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Future Hindsight

Future Hindsight

Author: Mila Atmos

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Future Hindsight is a weekly interview podcast seeking to spark civic engagement, inspire hope, and reinvigorate our social contract.
165 Episodes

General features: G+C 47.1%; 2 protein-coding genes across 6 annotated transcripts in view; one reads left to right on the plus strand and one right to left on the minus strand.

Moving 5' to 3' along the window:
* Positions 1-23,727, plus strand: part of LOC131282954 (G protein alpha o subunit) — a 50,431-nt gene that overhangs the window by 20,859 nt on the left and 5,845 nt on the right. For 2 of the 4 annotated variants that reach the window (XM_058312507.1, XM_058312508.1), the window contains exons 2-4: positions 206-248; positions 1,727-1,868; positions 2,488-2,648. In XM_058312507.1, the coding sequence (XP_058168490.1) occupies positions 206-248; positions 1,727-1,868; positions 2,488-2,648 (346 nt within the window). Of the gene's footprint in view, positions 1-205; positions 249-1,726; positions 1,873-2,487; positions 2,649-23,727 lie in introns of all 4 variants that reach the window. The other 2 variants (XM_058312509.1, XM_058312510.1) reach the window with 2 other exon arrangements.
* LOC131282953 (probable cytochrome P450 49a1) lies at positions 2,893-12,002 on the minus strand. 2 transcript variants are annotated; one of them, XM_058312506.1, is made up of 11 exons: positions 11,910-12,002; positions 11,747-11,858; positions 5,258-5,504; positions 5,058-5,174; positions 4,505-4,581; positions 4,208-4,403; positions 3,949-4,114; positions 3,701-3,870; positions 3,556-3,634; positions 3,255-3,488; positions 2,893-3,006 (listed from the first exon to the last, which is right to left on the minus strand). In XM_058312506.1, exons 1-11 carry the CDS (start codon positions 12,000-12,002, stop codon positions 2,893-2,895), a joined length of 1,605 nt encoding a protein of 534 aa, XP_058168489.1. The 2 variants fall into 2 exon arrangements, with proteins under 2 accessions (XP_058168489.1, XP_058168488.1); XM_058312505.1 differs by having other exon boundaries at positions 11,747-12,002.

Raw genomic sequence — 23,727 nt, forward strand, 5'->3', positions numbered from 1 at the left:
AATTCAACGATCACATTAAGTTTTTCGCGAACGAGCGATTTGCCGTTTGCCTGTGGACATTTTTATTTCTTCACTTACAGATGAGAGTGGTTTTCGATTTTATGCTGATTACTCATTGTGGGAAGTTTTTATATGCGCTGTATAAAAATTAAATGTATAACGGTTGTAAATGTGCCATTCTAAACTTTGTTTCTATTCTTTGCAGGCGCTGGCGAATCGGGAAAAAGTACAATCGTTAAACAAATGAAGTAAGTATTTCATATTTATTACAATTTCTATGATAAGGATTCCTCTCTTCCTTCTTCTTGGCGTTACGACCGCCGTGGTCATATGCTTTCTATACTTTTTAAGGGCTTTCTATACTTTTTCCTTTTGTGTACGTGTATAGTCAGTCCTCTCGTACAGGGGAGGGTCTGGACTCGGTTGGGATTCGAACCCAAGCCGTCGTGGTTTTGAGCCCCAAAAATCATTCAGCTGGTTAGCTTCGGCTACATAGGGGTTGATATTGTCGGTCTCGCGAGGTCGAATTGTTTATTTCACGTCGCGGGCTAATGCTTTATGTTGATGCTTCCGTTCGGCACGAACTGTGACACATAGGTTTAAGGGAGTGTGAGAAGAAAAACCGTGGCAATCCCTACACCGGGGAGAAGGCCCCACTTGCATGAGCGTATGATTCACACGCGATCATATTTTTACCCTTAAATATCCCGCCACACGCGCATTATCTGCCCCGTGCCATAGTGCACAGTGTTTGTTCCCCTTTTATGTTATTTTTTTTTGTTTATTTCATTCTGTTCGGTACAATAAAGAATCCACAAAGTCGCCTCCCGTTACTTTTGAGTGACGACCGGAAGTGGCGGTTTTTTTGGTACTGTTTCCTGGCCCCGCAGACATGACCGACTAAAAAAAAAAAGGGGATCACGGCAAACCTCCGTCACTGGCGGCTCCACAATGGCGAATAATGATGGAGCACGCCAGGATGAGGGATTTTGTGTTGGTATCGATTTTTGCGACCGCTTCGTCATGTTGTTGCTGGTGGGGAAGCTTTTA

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Intersectionality As an Assemblymember, González-Rojas works to address a variety of intersectional issues facing her community, ranging from housing to healthcare. Her prior experience as a reproductive justice advocate has trained her well for intersectional lawmaking, which is often siloed by the political process. This approach serves the people most marginalized and helps create dynamic bills that tackle multiple areas of injustice to help constituents. Excluded Workers’ Rights Excluded workers are not protected by many of the labor laws that govern most sectors, which include undocumented, part-time, and contract workers. They perform critical duties in our economy and have little recourse against various forms of exploitation and discrimination. During the COVID pandemic, excluded workers were labeled ‘essential’, and should be protected because they protect us and our economic system. Reimagining Public Financing New York City has publicly subsidized elections, but New York State and most of the rest of the country do not. An easy way to help democracy is to pass sweeping campaign finance reform to level the playing field and remove wealth from the equation. This allows a new crop of diverse voices and perspectives to succeed in elections, creating stronger, broader, legislation to help all Americans, not just rich ones. FIND OUT MORE: Jessica González-Rojas serves in the New York State Assembly representing the 34th Assembly District, which includes the diverse Queens communities of Jackson Heights, East Elmhurst, Woodside and Corona. She is an unapologetic social justice leader fighting for the values of dignity, justice, and equity. Jessica has dedicated her life – on both the local and national level – to fight for immigrant rights, racial justice, and gender equity. For 13 years, Jessica served in leadership at the National Latina Institute for Reproductive Justice, the only national reproductive justice organization that is dedicated to building Latina power to advance health, dignity, and justice for 29 million Latinas, their families, and communities in the United States. She has been a leader in progressive movements for over two decades. Jessica successfully forges connections between reproductive health, gender, immigration, LGBTQ liberation, labor and Latinx civil rights, breaking down barriers between movements and building a strong Latina grassroots presence. Jessica is a long-time leader in community and electoral politics. Prior to running for State Assembly in 2020, she was elected to the New York State Committee from 2002-2006. She has received proclamations from the New York State Senate, New York State Assembly, New York City Comptroller and New York City Council for her local and national advocacy. You can follow her on Twitter @votejgr.